April 5, 2006 12:27 PM PDT

Lucent sues Microsoft over Xbox technology

Lucent Technologies has filed a patent infringement suit against Microsoft over the same MPEG-2 decoding technology at the center of a 2003 legal dispute.

According to the formal complaint, filed March 28 in U.S. District Court in San Diego, the telecommunications equipment maker is suing Microsoft for patent infringement against Patent No. 5,227,878, titled "Adaptive Coding and Decoding of Frames and Fields of Video," which was issued to Lucent in 1993.

The patent concerns MPEG-2 video encoding.

In 2003, Lucent filed infringement cases against Dell and Gateway over several patents, including No. 5,227,878. Because of its indemnity agreements with the companies Lucent was going after, Microsoft filed a countersuit against Lucent that same year.

Although Microsoft won several patent infringement claims on summary judgment, the claim concerning Patent No. 5,227,878 was dismissed without prejudice (meaning the lawsuit can be filed again if the problems are fixed) because of a typographical error in Lucent's patent.

"The judge dismissed the countersuit without prejudice, giving Lucent the opportunity to file for a patent correction, which we did," John Skalko, a spokesman for Lucent, told CNET News.com. "However, between the time of this original dismissal and our re-submission, there was another development. Microsoft issued the 360."

The typographical error in the patent concerned the phrase "compressed video bit stream," which has been corrected to read "compressed digital video bit stream and fields of compressed video bit stream."

The Certification of Correction to the patent that allowed the correct phrasing to be put back in was issued by the U.S. Patent and Trademark Office on October 2005. The certification gives Lucent "the same effect and operation in law on the trial of actions for causes thereafter arising as if the same had been originally issued in such corrected form."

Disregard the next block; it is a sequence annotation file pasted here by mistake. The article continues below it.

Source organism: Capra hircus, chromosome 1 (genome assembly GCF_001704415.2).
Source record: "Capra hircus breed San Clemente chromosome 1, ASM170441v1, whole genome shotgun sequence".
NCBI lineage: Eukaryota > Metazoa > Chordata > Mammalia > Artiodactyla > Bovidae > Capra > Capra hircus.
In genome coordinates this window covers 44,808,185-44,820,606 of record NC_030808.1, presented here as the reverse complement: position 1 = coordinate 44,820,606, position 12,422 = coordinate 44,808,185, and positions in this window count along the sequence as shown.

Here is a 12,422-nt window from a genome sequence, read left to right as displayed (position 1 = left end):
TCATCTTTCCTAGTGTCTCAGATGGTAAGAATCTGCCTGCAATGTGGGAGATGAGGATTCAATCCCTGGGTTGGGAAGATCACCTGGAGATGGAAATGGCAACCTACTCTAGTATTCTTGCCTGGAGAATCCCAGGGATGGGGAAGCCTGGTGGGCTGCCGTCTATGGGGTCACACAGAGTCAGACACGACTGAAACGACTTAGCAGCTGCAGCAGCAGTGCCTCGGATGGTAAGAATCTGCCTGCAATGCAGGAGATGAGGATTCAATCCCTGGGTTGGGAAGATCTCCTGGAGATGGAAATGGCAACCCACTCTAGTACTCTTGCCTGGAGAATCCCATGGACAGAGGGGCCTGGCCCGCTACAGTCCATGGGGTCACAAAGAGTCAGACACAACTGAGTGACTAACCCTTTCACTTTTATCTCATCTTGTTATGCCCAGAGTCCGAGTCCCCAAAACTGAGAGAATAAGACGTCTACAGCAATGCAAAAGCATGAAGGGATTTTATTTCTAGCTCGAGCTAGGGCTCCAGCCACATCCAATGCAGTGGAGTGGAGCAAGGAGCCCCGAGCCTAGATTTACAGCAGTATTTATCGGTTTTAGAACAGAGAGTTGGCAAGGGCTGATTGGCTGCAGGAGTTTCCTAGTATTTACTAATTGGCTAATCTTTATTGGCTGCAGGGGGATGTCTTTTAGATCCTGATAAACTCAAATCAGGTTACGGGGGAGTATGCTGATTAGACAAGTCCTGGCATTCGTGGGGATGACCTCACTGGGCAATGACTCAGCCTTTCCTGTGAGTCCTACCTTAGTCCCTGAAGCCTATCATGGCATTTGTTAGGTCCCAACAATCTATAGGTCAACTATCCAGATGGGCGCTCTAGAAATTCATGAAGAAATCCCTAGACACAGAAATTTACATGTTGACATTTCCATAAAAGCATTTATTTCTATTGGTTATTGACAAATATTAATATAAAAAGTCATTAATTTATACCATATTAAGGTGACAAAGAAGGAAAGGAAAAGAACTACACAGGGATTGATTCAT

According to the complaint filed by Lucent, the alleged infringement on this patent concerns the Xbox 360's "'out of the box' MPEG-2 decoding capability."

"The patent at issue is one that previously had been asserted by Lucent in connection with patent litigation between the parties since 2003. We're currently reviewing the complaint. Microsoft is an intellectual property company and we respect the intellectual property rights of others," Microsoft said in a statement.

Said Skalko, "We have a case. Otherwise it wouldn't be in court."

Lucent has requested a jury trial and is seeking an injunction against unauthorized use of the technology and unspecified damages.

See more CNET content tagged:
Lucent Technologies Inc., patent, patent infringement, MPEG-2, intellectual property


Join the conversation!
Add your comment
Lucents last breath
of air before dying a slow unbearable death.

Lucent who?

<a class="jive-link-external" href="http://www.nyse.com/about/listed/lcddata.html?ticker=LU&#38;fq=D&#38;ezd=1Y&#38;index=5" target="_newWindow">http://www.nyse.com/about/listed/lcddata.html?ticker=LU&#38;fq=D&#38;ezd=1Y&#38;index=5</a>
Posted by SystemsJunky (409 comments )
Reply Link Flag
I'm confused
Does that mean that every DVD manufacturer has to pay Lucent a license fee for use of MPEG-2 decoders?